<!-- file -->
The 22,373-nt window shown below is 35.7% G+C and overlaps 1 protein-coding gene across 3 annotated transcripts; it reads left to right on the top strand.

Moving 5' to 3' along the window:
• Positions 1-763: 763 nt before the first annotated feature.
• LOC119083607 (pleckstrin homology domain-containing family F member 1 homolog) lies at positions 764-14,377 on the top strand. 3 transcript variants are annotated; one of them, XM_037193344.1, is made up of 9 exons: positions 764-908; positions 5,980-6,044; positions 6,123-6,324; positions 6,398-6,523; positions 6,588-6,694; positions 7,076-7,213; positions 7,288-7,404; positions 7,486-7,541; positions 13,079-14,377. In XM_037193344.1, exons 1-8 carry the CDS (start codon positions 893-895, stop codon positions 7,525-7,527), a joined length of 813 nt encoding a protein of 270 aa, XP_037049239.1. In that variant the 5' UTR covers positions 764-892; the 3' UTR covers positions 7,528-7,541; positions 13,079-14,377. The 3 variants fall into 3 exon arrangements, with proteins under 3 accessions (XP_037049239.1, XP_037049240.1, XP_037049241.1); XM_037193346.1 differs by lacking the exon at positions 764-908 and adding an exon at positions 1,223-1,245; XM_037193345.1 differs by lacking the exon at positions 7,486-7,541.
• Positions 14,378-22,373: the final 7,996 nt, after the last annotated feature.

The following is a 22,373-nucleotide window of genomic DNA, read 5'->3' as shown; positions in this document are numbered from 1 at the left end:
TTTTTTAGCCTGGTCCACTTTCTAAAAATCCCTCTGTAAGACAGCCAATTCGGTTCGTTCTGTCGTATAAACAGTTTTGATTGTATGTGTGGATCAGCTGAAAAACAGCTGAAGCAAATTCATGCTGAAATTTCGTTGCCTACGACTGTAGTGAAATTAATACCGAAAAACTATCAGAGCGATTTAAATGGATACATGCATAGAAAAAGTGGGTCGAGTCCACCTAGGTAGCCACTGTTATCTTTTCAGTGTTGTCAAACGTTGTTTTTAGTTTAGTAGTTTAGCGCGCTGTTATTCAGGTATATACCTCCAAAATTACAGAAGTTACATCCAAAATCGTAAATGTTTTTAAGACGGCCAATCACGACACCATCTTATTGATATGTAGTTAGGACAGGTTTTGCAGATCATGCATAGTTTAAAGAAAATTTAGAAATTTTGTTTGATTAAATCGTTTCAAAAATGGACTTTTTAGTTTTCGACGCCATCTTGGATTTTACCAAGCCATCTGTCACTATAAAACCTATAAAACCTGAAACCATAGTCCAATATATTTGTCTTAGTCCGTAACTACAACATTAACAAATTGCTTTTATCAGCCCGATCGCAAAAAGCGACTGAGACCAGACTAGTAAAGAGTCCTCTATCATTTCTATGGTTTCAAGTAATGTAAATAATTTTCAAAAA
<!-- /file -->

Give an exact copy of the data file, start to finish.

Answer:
The 22,373-nt window shown below is 35.7% G+C and overlaps 1 protein-coding gene across 3 annotated transcripts; it reads left to right on the top strand.

Moving 5' to 3' along the window:
• Positions 1-763: 763 nt before the first annotated feature.
• LOC119083607 (pleckstrin homology domain-containing family F member 1 homolog) lies at positions 764-14,377 on the top strand. 3 transcript variants are annotated; one of them, XM_037193344.1, is made up of 9 exons: positions 764-908; positions 5,980-6,044; positions 6,123-6,324; positions 6,398-6,523; positions 6,588-6,694; positions 7,076-7,213; positions 7,288-7,404; positions 7,486-7,541; positions 13,079-14,377. In XM_037193344.1, exons 1-8 carry the CDS (start codon positions 893-895, stop codon positions 7,525-7,527), a joined length of 813 nt encoding a protein of 270 aa, XP_037049239.1. In that variant the 5' UTR covers positions 764-892; the 3' UTR covers positions 7,528-7,541; positions 13,079-14,377. The 3 variants fall into 3 exon arrangements, with proteins under 3 accessions (XP_037049239.1, XP_037049240.1, XP_037049241.1); XM_037193346.1 differs by lacking the exon at positions 764-908 and adding an exon at positions 1,223-1,245; XM_037193345.1 differs by lacking the exon at positions 7,486-7,541.
• Positions 14,378-22,373: the final 7,996 nt, after the last annotated feature.

The following is a 22,373-nucleotide window of genomic DNA, read 5'->3' as shown; positions in this document are numbered from 1 at the left end:
TTTTTTAGCCTGGTCCACTTTCTAAAAATCCCTCTGTAAGACAGCCAATTCGGTTCGTTCTGTCGTATAAACAGTTTTGATTGTATGTGTGGATCAGCTGAAAAACAGCTGAAGCAAATTCATGCTGAAATTTCGTTGCCTACGACTGTAGTGAAATTAATACCGAAAAACTATCAGAGCGATTTAAATGGATACATGCATAGAAAAAGTGGGTCGAGTCCACCTAGGTAGCCACTGTTATCTTTTCAGTGTTGTCAAACGTTGTTTTTAGTTTAGTAGTTTAGCGCGCTGTTATTCAGGTATATACCTCCAAAATTACAGAAGTTACATCCAAAATCGTAAATGTTTTTAAGACGGCCAATCACGACACCATCTTATTGATATGTAGTTAGGACAGGTTTTGCAGATCATGCATAGTTTAAAGAAAATTTAGAAATTTTGTTTGATTAAATCGTTTCAAAAATGGACTTTTTAGTTTTCGACGCCATCTTGGATTTTACCAAGCCATCTGTCACTATAAAACCTATAAAACCTGAAACCATAGTCCAATATATTTGTCTTAGTCCGTAACTACAACATTAACAAATTGCTTTTATCAGCCCGATCGCAAAAAGCGACTGAGACCAGACTAGTAAAGAGTCCTCTATCATTTCTATGGTTTCAAGTAATGTAAATAATTTTCAAAAA